When England's Pinewood Studios, the traditional home of the Bond movies, was unable to provide the large scale spatial requirements of GoldenEye, the filmmakers were faced with making alternative arrangements. After looking in Europe, Canada and the United States, the decision was made to find a site in England that could be utilized as a studio.
Executive producer Tom Pevsner and associate producer Anthony Waye were instrumental in finding the solution: an abandoned wartime plane factory and airfield in Leavesden, England, owned by Rolls Royce. After a formal lease was negotiated, Rolls Royce ultimately gave Eon Productions carte blanche in converting the factory into a working studio and the company wasted no time in getting underway.
The production team turned to Delta Doric, the company responsible for rebuilding the original 007 stage in record time after a devastating fire in 1984. Within five months, Leavesden's cavernous space was transformed into Europe's newest film facility with 1.25 million square feet of interior space--enough to cover the whole of Pinewood Studios. Five working soundstages were constructed, as well as a carpenter shop, prop shop, paint shop, model shop, a special effects stage, dressing rooms, office space, and more. In addition, the enormous backlot, with two clear skylines, could support several major productions simultaneously.
Production designer Peter Lamont, a veteran of 15 Bond films, made quick use of the vast space, which soon housed the diverse and expansive GoldenEye sets, including MI6 headquarters, the Severnaya control station, the opulent Monte Carlo casino, the nerve gas plant infiltrated by Agents 007 and 006 in the film's opening, a lavish Turkish bath and spa in St. Petersburg's Grand Hotel Europa, Trevelyan's ultra modern satellite control room, and Valentin's lair where he is confronted by his old nemesis, James Bond.
Without question, the most daunting task faced by Lamont and his team was the re-creation of the streets of St. Petersburg on Leavesden's huge backlot for the film's spectacular tank chase sequence. Though much of the chase would be accomplished on location in St. Petersburg, the level of anticipated destruction made shooting some portions in the historic city impossible.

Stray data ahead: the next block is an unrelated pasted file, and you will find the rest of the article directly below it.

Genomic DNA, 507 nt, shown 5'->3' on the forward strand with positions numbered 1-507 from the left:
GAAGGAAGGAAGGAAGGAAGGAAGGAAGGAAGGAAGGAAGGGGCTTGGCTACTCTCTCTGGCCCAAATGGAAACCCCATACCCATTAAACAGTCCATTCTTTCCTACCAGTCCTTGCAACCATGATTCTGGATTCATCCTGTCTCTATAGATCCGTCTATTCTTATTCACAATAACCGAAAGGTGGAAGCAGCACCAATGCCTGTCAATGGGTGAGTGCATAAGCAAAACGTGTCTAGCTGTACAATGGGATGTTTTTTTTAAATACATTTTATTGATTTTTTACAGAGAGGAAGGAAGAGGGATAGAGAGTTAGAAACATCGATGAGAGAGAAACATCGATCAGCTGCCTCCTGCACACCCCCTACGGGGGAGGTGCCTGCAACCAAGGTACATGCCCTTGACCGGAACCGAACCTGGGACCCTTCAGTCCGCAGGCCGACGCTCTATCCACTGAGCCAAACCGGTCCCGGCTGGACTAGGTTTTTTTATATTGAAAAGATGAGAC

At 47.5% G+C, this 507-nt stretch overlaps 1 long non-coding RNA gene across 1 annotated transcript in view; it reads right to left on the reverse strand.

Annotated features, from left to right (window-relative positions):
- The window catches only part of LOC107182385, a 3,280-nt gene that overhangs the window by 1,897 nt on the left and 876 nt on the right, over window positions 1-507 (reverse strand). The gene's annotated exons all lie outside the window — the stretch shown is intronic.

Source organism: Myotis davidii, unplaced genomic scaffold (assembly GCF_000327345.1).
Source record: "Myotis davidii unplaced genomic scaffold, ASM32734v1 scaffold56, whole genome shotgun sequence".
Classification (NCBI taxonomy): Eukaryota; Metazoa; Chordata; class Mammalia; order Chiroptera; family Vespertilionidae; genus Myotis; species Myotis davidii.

It took 175 workmen just over six weeks
to complete the St. Petersburg set. Sixty-two miles of
Portions of the set were designed as breakaways with brick-size thermalite blocks, so when the tank bursts through the audience sees rubble and bricks, not plaster. Lamont also mounted one of the huge, removable walls on rollers. This enabled the crew to extend the length of the street or make it an altogether different vista by just rolling the wall away and replacing it with a new background.
Second unit director Ian Sharp had the privilege of overseeing most of the counterfeit St. Petersburg's demolition in the tank chase--much to his delight. "Martin Campbell directed quite a bit of the action, so don't let him tell you that we had all the fun," he laughs. "But we had some great stuff to do--with all the tanks and trucks and such. It's every boy's dream, with life-size toys."
Being the sole project filming at Leavesden was a godsend to the production, given that shooting would also take place at various locations around the world. When the company was filming away from the studio, the extensive sets could remain up and intact, saving substantial time and money.
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